Family and primary caregivers are more important than ever, and it’s likely a role you make take on at some point. In fact, almost one in five of the 48 million caregivers provided unpaid care last year to adults in need, Yet, if you don’t have a background in elder care, it can be challenging to cope. Below is a comprehensive family caregiver guide to give you an overview of the world of caregiving.
Types of caregivers
While caregiving can take many forms, caregivers are typically classified as “informal” – or those providing unpaid care – and “formal,” paid caregivers who have received training. A caregiving team may include family caregivers and formal, trained caregivers who help in a variety of ways with senior care.
1. Family caregiver
A family caregiver is often an adult child, friend or neighbor of the person needing care.
Family caregivers do many simple caregiving tasks to assist seniors in their daily activities, such as housekeeping and medication reminders.
2. Professional caregiver
Professional caregivers get paid to provide care at home or in a facility and typically offer either medical or non-medical assistance.
A. Home health care caregivers
These professionals are licensed medical professionals, like nurses and therapists, who are focused on skilled care services, such as mobility restoration and rehabilitation.
B. Non-medical in-home caregivers
Non-medical caregivers assist a family caregiver in doing other caregiving tasks, such as meal preparation and yard work.
3. Hospice caregiver
Many seniors with life-limiting conditions choose to stay at home close to their families. They receive support from hospice caregivers who provide end-of-life care and alleviate pain caused by the symptoms of their condition.
4. Volunteer caregiver
Volunteer caregivers step in if primary caregivers need a break. They provide non-medical and unpaid care support, like light housekeeping and companionship care.
5. Independent caregiver
Independent caregivers are home care professionals who don’t work in an agency. Instead, a family caregiver may hire them as private-duty caregivers. Often, they’re considered household employees, so the family pays for their payroll and taxes. They offer services ranging from personal care to medical care, such as injections, wound care and vital signs monitoring.
Need to know more? Learn about how different caregivers help you take care of your family.
Certifications for primary caregivers
Caregiving opens up possibilities for deep rewarding experiences, and the significance of making an impact in other people’s lives can lead to caregiving as a full-time career.
“For more than twenty years, I was a family caregiver,” said professional caregiver Pamela Wilson. “That led to a 20+ year career as a professional caregiver.”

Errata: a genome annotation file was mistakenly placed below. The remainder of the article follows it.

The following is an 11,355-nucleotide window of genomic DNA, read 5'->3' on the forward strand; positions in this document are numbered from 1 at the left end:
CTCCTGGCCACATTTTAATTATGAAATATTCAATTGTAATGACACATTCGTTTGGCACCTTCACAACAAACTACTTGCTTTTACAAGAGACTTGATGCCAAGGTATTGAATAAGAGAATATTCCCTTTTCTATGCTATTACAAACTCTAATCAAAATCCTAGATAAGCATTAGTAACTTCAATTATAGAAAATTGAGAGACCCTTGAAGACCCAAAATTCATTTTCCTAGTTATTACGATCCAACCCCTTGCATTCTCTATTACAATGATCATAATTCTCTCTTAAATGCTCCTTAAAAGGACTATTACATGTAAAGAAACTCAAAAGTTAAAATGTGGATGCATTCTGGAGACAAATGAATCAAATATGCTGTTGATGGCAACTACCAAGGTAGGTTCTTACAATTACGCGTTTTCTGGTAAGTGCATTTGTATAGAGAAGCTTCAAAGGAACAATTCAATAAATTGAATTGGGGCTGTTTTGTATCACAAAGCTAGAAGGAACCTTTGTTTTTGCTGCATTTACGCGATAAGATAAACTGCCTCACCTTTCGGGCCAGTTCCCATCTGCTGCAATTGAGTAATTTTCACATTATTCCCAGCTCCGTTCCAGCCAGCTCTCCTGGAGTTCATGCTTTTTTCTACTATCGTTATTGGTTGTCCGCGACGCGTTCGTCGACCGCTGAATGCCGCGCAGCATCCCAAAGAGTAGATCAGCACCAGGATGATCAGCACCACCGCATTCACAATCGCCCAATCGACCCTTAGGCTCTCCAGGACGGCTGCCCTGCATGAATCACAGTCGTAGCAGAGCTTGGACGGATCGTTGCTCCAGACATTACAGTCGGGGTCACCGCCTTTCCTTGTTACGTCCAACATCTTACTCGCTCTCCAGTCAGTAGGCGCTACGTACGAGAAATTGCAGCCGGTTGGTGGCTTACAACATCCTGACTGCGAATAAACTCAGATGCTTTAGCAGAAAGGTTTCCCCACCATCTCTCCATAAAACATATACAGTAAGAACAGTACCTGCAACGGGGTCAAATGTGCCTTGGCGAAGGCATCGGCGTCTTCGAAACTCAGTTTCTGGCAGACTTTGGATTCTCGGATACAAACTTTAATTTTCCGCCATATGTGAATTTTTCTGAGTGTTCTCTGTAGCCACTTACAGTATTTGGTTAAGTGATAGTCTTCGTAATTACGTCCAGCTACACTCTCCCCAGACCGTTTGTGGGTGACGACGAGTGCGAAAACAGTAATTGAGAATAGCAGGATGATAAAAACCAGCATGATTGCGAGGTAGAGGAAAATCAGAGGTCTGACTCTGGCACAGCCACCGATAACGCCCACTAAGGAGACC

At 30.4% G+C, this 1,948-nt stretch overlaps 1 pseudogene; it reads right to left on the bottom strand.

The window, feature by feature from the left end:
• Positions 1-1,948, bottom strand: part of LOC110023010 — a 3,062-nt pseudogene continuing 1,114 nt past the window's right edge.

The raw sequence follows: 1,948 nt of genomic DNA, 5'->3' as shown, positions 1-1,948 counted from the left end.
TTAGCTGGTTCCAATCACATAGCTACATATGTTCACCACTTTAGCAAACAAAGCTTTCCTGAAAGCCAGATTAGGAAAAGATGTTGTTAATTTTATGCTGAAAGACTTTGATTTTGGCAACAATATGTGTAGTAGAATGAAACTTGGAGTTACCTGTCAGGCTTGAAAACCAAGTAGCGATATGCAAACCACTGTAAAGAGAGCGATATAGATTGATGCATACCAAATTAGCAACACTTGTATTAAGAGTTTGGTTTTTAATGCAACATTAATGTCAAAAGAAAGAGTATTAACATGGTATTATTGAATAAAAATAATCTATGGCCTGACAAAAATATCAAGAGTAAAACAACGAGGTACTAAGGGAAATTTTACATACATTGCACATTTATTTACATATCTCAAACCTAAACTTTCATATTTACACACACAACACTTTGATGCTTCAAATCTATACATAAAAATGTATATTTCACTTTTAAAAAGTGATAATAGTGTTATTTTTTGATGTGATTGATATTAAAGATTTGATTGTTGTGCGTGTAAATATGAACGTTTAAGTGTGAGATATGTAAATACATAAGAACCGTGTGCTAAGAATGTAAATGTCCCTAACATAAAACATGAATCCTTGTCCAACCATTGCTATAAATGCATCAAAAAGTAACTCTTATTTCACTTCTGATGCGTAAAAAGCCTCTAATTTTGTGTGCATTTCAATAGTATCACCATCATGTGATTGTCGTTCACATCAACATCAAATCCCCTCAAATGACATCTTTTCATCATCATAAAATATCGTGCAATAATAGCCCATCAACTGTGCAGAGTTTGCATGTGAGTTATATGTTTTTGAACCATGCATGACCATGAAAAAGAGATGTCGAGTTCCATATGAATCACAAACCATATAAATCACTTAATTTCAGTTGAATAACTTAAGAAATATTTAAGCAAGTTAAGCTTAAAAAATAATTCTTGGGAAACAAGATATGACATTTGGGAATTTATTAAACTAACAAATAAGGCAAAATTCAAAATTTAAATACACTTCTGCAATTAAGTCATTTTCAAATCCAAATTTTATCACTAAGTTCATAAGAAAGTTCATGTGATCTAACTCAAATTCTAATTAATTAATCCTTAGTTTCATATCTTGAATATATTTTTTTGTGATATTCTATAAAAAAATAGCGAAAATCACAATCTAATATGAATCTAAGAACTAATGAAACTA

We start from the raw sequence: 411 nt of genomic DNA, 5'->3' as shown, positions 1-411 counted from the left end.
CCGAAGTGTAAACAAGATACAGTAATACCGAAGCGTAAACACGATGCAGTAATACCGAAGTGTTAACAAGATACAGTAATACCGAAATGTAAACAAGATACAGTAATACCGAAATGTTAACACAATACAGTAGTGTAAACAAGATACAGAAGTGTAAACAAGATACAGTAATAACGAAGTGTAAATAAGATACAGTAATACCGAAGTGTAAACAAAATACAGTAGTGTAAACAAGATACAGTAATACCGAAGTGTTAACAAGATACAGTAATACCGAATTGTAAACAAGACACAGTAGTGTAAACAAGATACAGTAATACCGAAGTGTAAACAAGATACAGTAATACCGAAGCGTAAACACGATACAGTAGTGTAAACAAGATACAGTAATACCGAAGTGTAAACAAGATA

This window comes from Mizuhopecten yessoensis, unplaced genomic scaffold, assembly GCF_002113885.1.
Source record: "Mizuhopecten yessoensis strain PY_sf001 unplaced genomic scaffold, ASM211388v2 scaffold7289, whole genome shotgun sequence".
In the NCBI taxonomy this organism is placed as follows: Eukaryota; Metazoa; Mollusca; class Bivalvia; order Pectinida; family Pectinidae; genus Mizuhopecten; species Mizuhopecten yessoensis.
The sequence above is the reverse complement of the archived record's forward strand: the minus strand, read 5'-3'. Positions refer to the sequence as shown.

A role as primary caregiver can provide a sense of personal reward, and for some family caregivers, a natural next step is to seek training and certifications—both to provide better care for their own loved ones and to pursue caregiving as a job.
If you share the same sentiments, a state caregiver certification can get you the caregiving training required in assisted living and other care facilities and will set you up for a paying career down the line.
1. Basic caregiver certification
Caregiving training teaches the basics of how to support a loved one with activities of daily living (ADLs) and how to protect your own mental and physical health.You may use your state’s family caregiver resource centers to locate training classes.
2. Certified nursing assistant (CNA) training
CNA programs teach how to provide aid-related care to patients under the supervision of a licensed nurse. CNAs usually work in long-term residential facilities, adult day care and rehabilitation centers. Find out about specific CNA Licensing information by state.
3. Home health aide (HHA) training
HHA licensing is similar to a basic caregiver certification. The training teaches the fundamentals of personal hygiene, safety and supporting the elderly at home. For licensing requirements, check with your state board of health.
4. Caregiver certification for hospice, palliative and end-of-life care
A primary caregiver who completes training for end-of-life care can provide compassionate care and comfort to a terminally ill senior parent. You can find various programs from the National Hospice and Palliative Care Organization.
5. Caregiver certification for specific conditions
Certain health conditions, like dementia and diabetes, require the caregiver to have extensive knowledge. If your parent has dementia, for example, you can sign up for programs that provide training in how to best support someone with cognitive impairment.
Senior housing options a primary caregiver must know
A senior parent may eventually require a safer environment that provides a higher level of care. Which option is best for your aging loved ones? It depends on a variety of factors, such as their mental and physical capacity, their preferences and the amount of assistance they need on a daily basis.
1. Aging in place
As many as 76% of Americans age 50 and above prefer to remain in their current residence as they age. If a loved one is capable or requires only minor assistance, aging in place may be best. Others modify their homes to promote safety, such as installing raised toilet seats for seniors with mobility limitations.
2. Independent living
Independent living offers apartments in a safe environment for a monthly fee. Communities provide cooking and home maintenance services for older adults who don’t want the responsibilities of homeownership.
3. Assisted living